In a systematic review, the Complications of Retinal Detachment Surgery (CORDS) Study Group evaluated procedures for the repair of rhegmatogenous retinal detachment (RRD). They found that “the reporting of harms was inadequate and required improvement,” said Noemi Lois, MD, PhD, at Queens University in Belfast, Northern Ireland. Even when the frequency of complications was recorded, the severity was rarely noted, making it difficult to compare different interventions.1
Clinical trials “are often good at presenting efficacy of new treatments tested, but they are not as good at reporting complications (harms) in a systematic and quantifiable manner,” Dr. Lois said.
FISH EGGS. The formation of gas bubbles (fish-egg phenomenon) during pneumatic retinopexy is included in the new classification system.
Classifying complications. The CORDS Study Group first developed a comprehensive list of 87 complications associated with retinal repair procedures, including general intra- and postoperative surgical complications as well as those specific to scleral buckling, pars plana vitrectomy (PPV), and pneumatic retinopexy. Seventy surgeons from 17 countries were invited to participate in ranking these harms; of these, 43 completed the process.2
Participants were asked to assign a score, ranging from 1 (no harm to patient or vision) to 10 (worst possible harm to patient or vision, e.g., permanent loss of vision or painful eye) for each item on the list. The study group then applied the Delphi method to compile the anonymous responses, present the summary results of the first round to the participants, and allow them to either maintain or modify their own rankings for the next round.
Achieving international consensus. The group reached consensus on 84 (97%) of the complications.2 “It was very good indeed to see that this large group of surgeons from all continents graded complications in such a homogeneous manner and achieved consensus in only two rounds of the Delphi survey,” said Dr. Lois. She added, “In my mind, this supports the generalizability of the CORDS results.”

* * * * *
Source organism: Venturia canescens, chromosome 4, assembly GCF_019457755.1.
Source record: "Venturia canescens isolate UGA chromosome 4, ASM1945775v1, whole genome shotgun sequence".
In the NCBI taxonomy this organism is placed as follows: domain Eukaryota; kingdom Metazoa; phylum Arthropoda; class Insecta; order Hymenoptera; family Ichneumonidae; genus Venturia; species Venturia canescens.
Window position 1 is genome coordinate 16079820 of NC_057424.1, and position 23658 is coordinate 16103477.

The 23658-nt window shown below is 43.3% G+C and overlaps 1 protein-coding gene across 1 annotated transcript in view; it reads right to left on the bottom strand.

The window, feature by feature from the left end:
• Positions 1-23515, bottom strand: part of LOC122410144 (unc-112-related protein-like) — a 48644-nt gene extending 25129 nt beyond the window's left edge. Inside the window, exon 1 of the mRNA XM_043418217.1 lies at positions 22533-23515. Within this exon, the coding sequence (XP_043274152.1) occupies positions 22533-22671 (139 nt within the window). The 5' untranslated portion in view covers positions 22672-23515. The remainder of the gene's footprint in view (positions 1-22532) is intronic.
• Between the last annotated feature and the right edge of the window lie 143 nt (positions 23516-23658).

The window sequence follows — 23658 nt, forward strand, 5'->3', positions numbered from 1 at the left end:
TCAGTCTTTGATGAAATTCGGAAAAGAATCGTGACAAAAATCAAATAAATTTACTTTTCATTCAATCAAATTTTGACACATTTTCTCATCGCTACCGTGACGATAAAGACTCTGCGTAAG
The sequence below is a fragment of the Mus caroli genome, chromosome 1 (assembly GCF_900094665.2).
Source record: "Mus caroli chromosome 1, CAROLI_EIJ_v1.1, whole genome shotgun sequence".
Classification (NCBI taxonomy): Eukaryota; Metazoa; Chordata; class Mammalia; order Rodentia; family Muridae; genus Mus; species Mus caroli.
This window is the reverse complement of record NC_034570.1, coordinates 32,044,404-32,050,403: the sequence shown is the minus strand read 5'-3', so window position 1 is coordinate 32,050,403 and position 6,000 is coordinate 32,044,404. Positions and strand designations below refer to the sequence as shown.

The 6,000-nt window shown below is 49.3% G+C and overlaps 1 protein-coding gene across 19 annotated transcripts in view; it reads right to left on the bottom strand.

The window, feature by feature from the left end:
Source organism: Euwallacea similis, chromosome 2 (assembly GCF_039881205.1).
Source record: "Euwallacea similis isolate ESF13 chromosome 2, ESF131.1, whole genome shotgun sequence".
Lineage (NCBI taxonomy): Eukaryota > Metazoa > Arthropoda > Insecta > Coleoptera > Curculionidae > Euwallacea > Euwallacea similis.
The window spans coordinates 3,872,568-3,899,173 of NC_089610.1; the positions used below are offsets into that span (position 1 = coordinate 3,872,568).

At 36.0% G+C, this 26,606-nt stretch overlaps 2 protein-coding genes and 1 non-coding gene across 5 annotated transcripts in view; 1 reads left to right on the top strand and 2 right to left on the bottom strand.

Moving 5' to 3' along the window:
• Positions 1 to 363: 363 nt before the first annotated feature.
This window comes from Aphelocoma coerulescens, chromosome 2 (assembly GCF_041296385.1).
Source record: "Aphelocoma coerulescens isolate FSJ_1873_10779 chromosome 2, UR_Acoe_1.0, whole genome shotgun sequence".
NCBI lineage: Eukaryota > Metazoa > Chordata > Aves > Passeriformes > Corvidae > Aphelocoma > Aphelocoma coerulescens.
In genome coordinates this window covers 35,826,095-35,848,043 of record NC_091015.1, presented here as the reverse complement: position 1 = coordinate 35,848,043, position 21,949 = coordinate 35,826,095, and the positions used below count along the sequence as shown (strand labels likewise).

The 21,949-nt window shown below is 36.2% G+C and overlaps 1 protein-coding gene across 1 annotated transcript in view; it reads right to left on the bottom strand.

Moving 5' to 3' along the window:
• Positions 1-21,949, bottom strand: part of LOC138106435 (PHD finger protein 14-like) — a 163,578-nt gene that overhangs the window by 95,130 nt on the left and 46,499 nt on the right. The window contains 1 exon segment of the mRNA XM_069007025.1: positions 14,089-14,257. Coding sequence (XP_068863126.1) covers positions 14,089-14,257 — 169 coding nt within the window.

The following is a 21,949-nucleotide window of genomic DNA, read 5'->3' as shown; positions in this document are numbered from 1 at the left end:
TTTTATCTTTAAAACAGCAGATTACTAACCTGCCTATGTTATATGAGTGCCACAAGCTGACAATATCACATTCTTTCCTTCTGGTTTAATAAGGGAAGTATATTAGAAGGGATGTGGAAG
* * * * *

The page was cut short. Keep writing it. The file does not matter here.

Dr. Lois attributed the lack of consensus on the three remaining complications to the “very strict criteria we set” of an interquartile range (IQR) of ≤2 on a 10-point scale, while “many consensus studies set the consensus criteria at an IQR of ≤3 on a 9-point scale.” The three outliers—suprachoroidal hemorrhage, not kissing and not involving the macula; subretinal infusion in the context of PPV; and early migration of the scleral buckle—each had an IQR of 2.75.
Looking ahead. To be useful, the classification must be easy for surgeons to consult, said Dr. Lois. “For this reason, we are working on an app that would be freely accessible through mobile phones and computers.” This would “greatly facilitate [the classification’s] introduction in clinical practice, not only for its use in clinical trials but also for auditing our surgical results.”
1 Xu ZY et al; CORDS Study Group. JAMA Ophthalmol. Published online June 17, 2021.
2 Xu ZY et al JAMA Ophthalmol. 2021;139(8):857-864.
Relevant financial disclosures—Dr. Lois: None.
For full disclosures and the disclosure key, see below.
Full Financial Disclosures
Dr. Chen None.
Dr. Jain Foundation Fighting Blindness: S.
Dr. Lois None.
Dr. Sarraf Amgen: C; Bayer: C; Genentech: C,S; Heidelberg: S; Janssen: C; Novartis: L; Optovue: C,S; Regeneron: S; Topcon: S.
Dr. Shousha Heru: O; NEI: S; Resolve Ophthalmics: O,P.
||Consultant fee, paid advisory boards, or fees for attending a meeting.
||Employed by a commercial company.
||Lecture fees or honoraria, travel fees or reimbursements when speaking at the invitation of a commercial company.
||Equity ownership/stock options in publicly or privately traded firms, excluding mutual funds.
||Patents and/or royalties for intellectual property.
||Grant support or other financial support to the investigator from all sources, including research support from government agencies (e.g., NIH), foundations, device manufacturers, and/or pharmaceutical companies.
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